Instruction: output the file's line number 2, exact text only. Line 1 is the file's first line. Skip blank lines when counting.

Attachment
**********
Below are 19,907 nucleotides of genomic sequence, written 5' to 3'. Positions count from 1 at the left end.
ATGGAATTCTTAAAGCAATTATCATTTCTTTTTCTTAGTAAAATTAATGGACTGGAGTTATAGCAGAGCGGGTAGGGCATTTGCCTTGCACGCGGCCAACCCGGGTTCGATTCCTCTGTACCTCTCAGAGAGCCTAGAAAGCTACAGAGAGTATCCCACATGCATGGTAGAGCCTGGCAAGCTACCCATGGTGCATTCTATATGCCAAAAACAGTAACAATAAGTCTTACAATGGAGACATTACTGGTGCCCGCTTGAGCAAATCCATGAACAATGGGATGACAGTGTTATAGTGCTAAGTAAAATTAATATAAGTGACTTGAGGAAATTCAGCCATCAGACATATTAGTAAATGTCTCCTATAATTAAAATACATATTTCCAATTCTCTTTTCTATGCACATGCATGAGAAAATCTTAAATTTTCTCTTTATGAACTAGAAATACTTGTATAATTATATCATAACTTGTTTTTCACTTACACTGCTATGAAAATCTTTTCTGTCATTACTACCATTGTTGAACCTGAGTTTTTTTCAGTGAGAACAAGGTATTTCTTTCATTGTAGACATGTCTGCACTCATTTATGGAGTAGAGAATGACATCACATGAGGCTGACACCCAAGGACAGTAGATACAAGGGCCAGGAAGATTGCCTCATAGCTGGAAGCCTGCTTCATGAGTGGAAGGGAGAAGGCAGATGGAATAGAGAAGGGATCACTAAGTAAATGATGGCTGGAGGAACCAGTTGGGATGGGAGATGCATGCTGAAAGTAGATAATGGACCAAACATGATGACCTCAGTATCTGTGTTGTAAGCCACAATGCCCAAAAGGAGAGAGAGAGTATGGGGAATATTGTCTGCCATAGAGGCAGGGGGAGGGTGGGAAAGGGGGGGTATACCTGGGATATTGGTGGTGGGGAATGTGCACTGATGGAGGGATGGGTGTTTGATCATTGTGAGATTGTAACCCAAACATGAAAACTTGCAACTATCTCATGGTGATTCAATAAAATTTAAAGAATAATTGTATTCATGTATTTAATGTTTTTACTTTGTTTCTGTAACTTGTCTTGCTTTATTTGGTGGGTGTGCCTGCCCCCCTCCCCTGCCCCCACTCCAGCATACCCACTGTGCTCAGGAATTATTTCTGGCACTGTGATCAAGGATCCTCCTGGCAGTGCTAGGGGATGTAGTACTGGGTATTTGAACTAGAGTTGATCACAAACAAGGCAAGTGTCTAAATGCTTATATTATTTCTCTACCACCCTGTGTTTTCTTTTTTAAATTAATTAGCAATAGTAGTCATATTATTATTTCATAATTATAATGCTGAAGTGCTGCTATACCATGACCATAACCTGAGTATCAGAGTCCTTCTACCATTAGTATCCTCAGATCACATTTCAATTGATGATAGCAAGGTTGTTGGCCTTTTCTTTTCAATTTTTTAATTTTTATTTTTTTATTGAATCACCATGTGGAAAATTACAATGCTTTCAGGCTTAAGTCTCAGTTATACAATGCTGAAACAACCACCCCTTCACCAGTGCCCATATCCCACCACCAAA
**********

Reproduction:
ATGGAATTCTTAAAGCAATTATCATTTCTTTTTCTTAGTAAAATTAATGGACTGGAGTTATAGCAGAGCGGGTAGGGCATTTGCCTTGCACGCGGCCAACCCGGGTTCGATTCCTCTGTACCTCTCAGAGAGCCTAGAAAGCTACAGAGAGTATCCCACATGCATGGTAGAGCCTGGCAAGCTACCCATGGTGCATTCTATATGCCAAAAACAGTAACAATAAGTCTTACAATGGAGACATTACTGGTGCCCGCTTGAGCAAATCCATGAACAATGGGATGACAGTGTTATAGTGCTAAGTAAAATTAATATAAGTGACTTGAGGAAATTCAGCCATCAGACATATTAGTAAATGTCTCCTATAATTAAAATACATATTTCCAATTCTCTTTTCTATGCACATGCATGAGAAAATCTTAAATTTTCTCTTTATGAACTAGAAATACTTGTATAATTATATCATAACTTGTTTTTCACTTACACTGCTATGAAAATCTTTTCTGTCATTACTACCATTGTTGAACCTGAGTTTTTTTCAGTGAGAACAAGGTATTTCTTTCATTGTAGACATGTCTGCACTCATTTATGGAGTAGAGAATGACATCACATGAGGCTGACACCCAAGGACAGTAGATACAAGGGCCAGGAAGATTGCCTCATAGCTGGAAGCCTGCTTCATGAGTGGAAGGGAGAAGGCAGATGGAATAGAGAAGGGATCACTAAGTAAATGATGGCTGGAGGAACCAGTTGGGATGGGAGATGCATGCTGAAAGTAGATAATGGACCAAACATGATGACCTCAGTATCTGTGTTGTAAGCCACAATGCCCAAAAGGAGAGAGAGAGTATGGGGAATATTGTCTGCCATAGAGGCAGGGGGAGGGTGGGAAAGGGGGGGTATACCTGGGATATTGGTGGTGGGGAATGTGCACTGATGGAGGGATGGGTGTTTGATCATTGTGAGATTGTAACCCAAACATGAAAACTTGCAACTATCTCATGGTGATTCAATAAAATTTAAAGAATAATTGTATTCATGTATTTAATGTTTTTACTTTGTTTCTGTAACTTGTCTTGCTTTATTTGGTGGGTGTGCCTGCCCCCCTCCCCTGCCCCCACTCCAGCATACCCACTGTGCTCAGGAATTATTTCTGGCACTGTGATCAAGGATCCTCCTGGCAGTGCTAGGGGATGTAGTACTGGGTATTTGAACTAGAGTTGATCACAAACAAGGCAAGTGTCTAAATGCTTATATTATTTCTCTACCACCCTGTGTTTTCTTTTTTAAATTAATTAGCAATAGTAGTCATATTATTATTTCATAATTATAATGCTGAAGTGCTGCTATACCATGACCATAACCTGAGTATCAGAGTCCTTCTACCATTAGTATCCTCAGATCACATTTCAATTGATGATAGCAAGGTTGTTGGCCTTTTCTTTTCAATTTTTTAATTTTTATTTTTTTATTGAATCACCATGTGGAAAATTACAATGCTTTCAGGCTTAAGTCTCAGTTATACAATGCTGAAACAACCACCCCTTCACCAGTGCCCATATCCCACCACCAAA